Award winning, supercharged, original paintings. USA project grant, Pollock-Krasner grant, Born: 1952 in Sioux Falls, South Dakota. Harris' ManTrap Project examines themes related to life and death on a small lake in Minnesota.
Currently creating enamel flag paintings that examine ecological, religious, political themes.
I believe paintings to be transcendent, poetic, ethereal. The body of work that you are viewing represents forty years of dedicated painting and research.
Works by other artists continue to affect me deeply and convince me that painting is a powerful and direct means to communicate the most profound aspects of our human character and being.
In 1985, while in South Dakota, the painting Die Laughing won First Place: Painting, in an international exhibit curated by Scarsdale/Metro Art in New York City. Also in 1985, Hamburger High School received First Award in New American Talent, a nationwide art competition and exhibition at Laguna Gloria Art Museum in Austin, Texas. This led to a solo show at the Harris Gallery in Houston, Texas in 1985. Hired as Gallery Director for the College of Santa Fe (now known as the Santa Fe University of Art and Design) Fine Art Department, I moved to New Mexico and my work was awarded best-in-show at statewide competitive exhibits hosted by the College of Santa Fe, 1989 and the Los Alamos Fuller Art Center in 2003. Additionally, a solo show at the University of Colorado-Boulder opened in August, 1992. The Colorado Daily and Denver Post reviewed the exhibit.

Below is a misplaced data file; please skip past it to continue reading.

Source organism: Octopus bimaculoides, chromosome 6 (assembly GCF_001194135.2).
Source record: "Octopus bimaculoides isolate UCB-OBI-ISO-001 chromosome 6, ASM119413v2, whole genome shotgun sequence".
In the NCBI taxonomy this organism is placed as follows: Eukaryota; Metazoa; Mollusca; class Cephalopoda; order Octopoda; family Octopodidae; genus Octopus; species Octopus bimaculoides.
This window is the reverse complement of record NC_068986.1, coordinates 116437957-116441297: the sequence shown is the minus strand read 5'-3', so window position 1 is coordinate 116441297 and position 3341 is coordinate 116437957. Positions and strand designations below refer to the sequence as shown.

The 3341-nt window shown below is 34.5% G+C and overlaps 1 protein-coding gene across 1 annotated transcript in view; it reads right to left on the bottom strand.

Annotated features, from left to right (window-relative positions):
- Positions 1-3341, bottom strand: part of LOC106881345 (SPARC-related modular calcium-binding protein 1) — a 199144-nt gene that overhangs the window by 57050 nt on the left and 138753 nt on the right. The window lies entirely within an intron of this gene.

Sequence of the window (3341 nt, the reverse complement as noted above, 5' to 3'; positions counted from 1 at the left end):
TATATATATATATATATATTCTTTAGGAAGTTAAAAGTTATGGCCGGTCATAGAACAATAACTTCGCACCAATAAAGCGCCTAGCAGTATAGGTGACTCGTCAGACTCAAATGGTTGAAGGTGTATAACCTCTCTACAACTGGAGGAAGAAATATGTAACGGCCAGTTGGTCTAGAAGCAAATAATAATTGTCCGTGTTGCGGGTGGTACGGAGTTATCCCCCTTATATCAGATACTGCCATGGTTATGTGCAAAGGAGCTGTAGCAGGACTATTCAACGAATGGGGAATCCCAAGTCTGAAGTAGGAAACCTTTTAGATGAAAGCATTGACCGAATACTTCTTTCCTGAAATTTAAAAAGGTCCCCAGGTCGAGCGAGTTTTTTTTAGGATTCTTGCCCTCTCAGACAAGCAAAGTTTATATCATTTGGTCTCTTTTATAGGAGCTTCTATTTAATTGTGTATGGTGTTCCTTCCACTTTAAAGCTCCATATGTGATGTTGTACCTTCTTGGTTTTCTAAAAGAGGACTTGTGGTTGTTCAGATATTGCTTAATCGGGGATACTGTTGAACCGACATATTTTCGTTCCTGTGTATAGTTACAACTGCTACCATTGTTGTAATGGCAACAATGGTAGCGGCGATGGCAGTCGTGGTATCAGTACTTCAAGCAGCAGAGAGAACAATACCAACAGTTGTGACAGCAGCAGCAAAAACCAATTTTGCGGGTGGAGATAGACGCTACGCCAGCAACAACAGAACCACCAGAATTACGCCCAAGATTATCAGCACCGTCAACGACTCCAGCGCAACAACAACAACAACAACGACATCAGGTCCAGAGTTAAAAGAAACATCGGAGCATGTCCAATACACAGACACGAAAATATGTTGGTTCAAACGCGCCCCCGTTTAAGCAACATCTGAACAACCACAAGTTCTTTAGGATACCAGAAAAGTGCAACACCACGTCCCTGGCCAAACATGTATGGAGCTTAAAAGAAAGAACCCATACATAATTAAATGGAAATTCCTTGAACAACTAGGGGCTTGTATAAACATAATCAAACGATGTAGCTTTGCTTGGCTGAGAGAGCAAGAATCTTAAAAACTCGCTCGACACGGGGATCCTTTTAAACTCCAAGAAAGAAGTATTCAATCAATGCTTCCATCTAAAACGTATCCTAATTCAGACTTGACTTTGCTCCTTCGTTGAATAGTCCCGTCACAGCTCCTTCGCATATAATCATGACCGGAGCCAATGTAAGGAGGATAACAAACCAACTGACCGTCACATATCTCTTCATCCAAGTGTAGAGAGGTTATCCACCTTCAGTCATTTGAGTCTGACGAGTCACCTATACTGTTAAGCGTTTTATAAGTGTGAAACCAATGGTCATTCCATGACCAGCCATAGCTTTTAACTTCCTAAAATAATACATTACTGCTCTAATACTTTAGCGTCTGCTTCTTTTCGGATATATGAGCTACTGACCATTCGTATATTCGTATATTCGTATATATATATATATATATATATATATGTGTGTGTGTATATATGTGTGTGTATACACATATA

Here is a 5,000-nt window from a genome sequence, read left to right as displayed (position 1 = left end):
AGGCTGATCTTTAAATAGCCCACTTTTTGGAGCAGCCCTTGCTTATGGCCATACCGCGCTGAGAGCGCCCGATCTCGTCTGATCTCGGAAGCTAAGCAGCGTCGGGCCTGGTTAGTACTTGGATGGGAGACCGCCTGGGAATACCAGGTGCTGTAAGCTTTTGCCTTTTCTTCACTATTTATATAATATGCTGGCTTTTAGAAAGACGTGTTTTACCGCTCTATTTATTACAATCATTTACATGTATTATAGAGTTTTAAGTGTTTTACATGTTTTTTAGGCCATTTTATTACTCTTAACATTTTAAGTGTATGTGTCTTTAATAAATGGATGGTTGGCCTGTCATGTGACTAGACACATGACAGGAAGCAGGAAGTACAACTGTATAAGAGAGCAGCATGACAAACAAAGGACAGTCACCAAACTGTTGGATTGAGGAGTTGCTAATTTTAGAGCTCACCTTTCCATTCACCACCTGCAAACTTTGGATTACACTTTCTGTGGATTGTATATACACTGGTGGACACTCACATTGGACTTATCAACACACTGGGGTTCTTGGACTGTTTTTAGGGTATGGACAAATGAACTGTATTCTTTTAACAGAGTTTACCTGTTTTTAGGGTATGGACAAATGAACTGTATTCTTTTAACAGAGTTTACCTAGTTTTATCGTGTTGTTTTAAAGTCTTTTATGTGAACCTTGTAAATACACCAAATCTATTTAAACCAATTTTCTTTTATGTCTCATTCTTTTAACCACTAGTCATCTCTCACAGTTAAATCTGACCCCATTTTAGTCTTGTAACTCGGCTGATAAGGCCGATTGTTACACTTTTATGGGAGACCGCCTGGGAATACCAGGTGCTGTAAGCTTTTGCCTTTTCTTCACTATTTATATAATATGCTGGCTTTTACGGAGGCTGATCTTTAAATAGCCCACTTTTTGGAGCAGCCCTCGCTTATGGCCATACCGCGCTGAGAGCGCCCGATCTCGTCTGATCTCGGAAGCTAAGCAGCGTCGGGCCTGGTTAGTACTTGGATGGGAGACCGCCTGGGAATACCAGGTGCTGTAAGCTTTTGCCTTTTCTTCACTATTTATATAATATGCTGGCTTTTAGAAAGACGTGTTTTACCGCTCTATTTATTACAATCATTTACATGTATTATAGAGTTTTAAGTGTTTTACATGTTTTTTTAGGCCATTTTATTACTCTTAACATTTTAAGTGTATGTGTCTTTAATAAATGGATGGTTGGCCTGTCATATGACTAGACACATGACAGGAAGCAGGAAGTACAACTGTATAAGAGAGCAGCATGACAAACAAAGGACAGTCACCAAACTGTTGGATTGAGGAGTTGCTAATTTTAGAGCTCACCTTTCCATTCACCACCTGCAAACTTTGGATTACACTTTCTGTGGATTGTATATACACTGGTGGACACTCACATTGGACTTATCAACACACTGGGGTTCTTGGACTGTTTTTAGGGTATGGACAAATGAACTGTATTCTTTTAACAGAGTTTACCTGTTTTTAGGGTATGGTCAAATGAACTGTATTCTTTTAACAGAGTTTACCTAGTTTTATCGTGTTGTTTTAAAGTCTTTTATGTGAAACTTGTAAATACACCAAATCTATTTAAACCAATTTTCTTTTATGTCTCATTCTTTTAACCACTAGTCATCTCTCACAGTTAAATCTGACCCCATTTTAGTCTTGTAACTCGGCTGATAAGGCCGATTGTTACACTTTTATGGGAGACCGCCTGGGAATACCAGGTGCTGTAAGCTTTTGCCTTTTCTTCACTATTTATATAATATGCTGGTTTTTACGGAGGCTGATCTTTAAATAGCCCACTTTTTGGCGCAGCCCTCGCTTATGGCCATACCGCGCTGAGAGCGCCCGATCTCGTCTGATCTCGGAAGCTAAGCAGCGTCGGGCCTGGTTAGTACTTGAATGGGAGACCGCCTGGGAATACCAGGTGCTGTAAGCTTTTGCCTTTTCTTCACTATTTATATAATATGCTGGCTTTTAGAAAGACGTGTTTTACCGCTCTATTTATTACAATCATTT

The Center for Contemporary Art Santa Fe curated a one-person exhibition, Rescuing Something of Substance, in 1994. The eight-foot-square paintings address social, political and environmental issues. One work, WYSIWYG+or-9 (whizzywhig plus or minus nine), is a painting/zoetrope of a child trying to kill a frog. Like a film loop, nothing happens as the incident plays out over and over. Mercury is two paintings in one. It is orange, blue and white when exposed to light and then, glows-in-the-dark when light is eliminated. This effect is achieved by positioning Kodak glow-paper on the fish scales, allowing the invisible pollutant (mercury) to be seen.